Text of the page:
Briefing Study: Requirements Analysis and Specification (slide 14)
Using the Logical Data Modelling technique
In principle, a logical data model consists of a diagram (a Logical Data Structure diagram or an Entity Relationship Diagram) showing business entities, and their inter-relationships, names of the relationships and the cardinality i.e. each customer can place one or more orders, an order can be placed by one and only one customer - these are the relationship descriptions when viewed from both ends. You can also read from them that the cardinality is one customer, many orders. You have a think about an Order-line entity and its relationship and cardinality with Order and Product.
(If you need to, see a description of the notation used in LDS diagrams here...)
In addition to the diagram, you will have each entity listed, with its unique identifying key and the business attributes that make it up. For example, one of my entities is Order, its unique identifying key is a combination of the customer's key and an order number. The Order entity has attributes such as Date-order-placed, Email-address to be used for delivery and a Notes attribute for any special instructions or notes from the customer appearing on an order.
You will also record the current and expected volumes against each entity and the expected growth rate. For example, you might get a rough average of five order lines on each order. Record that against the Order-line entity. Using the expected number of orders per period work out how many order lines per period that is and record that too.
Cross validation with other techniques
If you are following these Briefing Study slides in sequence, you should be able to see some immediate cross-validation checks with the DFM:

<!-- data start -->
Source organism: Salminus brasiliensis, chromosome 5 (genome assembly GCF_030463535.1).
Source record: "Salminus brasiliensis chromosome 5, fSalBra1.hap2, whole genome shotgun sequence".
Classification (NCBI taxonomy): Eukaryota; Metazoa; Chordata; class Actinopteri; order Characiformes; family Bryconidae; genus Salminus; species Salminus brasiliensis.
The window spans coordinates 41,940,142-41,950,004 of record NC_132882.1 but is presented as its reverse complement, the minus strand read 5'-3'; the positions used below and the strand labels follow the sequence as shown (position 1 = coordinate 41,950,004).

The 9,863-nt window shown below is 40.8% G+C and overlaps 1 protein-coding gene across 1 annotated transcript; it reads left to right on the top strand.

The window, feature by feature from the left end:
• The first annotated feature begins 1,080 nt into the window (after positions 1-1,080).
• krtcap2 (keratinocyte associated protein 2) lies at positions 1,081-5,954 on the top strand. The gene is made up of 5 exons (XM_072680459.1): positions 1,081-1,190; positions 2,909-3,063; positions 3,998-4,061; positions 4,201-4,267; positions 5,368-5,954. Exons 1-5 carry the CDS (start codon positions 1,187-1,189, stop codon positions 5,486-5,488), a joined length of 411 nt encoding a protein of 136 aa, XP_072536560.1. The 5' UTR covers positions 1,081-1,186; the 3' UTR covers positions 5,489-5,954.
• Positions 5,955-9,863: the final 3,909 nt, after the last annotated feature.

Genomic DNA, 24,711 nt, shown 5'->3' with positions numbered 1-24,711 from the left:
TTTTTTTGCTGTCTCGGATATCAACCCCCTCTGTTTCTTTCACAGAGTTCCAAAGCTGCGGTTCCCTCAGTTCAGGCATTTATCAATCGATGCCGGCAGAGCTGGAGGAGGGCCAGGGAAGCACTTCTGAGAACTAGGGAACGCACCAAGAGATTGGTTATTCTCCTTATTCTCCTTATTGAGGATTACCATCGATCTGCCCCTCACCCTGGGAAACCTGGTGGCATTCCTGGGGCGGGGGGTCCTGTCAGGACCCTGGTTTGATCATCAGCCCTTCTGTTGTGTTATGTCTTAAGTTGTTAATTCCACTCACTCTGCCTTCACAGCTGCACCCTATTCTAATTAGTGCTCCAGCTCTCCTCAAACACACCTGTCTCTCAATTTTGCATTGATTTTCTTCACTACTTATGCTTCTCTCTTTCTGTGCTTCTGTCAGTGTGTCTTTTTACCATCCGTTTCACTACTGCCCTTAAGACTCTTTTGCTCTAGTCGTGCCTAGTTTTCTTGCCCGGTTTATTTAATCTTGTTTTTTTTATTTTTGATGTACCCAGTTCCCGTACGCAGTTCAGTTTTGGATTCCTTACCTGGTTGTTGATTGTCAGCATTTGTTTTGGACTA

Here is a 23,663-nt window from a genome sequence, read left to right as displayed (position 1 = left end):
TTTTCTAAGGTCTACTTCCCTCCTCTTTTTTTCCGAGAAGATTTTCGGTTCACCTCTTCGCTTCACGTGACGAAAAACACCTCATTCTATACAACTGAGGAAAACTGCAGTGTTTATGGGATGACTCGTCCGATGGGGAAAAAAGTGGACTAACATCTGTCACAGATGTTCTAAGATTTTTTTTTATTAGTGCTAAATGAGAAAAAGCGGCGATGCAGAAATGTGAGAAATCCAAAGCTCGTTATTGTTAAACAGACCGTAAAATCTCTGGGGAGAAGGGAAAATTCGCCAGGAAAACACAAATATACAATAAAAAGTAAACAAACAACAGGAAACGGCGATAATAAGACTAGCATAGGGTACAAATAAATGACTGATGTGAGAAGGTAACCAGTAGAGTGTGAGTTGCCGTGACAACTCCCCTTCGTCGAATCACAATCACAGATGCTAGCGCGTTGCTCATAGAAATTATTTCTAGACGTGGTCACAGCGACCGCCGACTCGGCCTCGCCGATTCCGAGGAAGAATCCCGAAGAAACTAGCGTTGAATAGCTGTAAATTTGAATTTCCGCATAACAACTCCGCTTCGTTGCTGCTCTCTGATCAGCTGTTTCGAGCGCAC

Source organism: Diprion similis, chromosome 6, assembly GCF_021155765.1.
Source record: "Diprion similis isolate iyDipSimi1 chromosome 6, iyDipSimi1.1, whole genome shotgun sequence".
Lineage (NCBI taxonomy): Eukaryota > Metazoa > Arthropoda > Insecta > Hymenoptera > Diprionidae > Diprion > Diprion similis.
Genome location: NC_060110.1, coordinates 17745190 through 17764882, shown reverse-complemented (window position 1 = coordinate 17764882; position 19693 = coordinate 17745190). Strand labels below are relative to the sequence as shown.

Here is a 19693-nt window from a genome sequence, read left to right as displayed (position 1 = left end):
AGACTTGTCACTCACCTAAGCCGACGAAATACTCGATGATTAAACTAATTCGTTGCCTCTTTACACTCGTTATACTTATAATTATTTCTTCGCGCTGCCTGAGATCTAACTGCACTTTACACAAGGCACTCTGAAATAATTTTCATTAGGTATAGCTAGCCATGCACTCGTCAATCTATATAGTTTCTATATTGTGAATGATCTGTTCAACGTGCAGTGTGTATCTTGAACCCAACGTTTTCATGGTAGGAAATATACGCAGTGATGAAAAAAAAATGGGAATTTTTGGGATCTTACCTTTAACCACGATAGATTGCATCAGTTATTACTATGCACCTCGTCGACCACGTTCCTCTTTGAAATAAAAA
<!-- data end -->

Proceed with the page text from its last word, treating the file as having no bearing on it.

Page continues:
- Do all the entities appear in datastores?
If not, is a dataflow missing? Is an I/O Description missing something? If so, some aspect of a process has been missed, or indeed even a whole process.
- Also remember to consider static or reference data.
At this point it's quite common to notice that processes have been overlooked in the DFM to cover creation, modification and deletion.
- If you have needed, because of the project landscape, to go to the
lengths of describing all the attributes on each dataflow:
- do all the identified business attributes on the LDM appear on at least one I/O Description?
- If not, where do they come from?
- And, vice-versa, are all business attributes on the I/O dataflows accounted for in the entities on the LDM?
Best Practice Tip
The type of logical data model of most use to the business analyst is one which only or mostly models just the business-recognisable entities. This is because they're not the easiest of diagrams for non-practitioners to understand or follow.
You need to get the balance between what is a high enough level to be understandable by the business (for use in workshops or in one-on-ones) and what is precise enough for requirements analysis and logical design.
On large projects with lots of data entities you might end up with an additional lower level LDM, one that allows the entities to be more easily mapped to the enterprise data model. That's the one guarded ferociously by the database admistration team.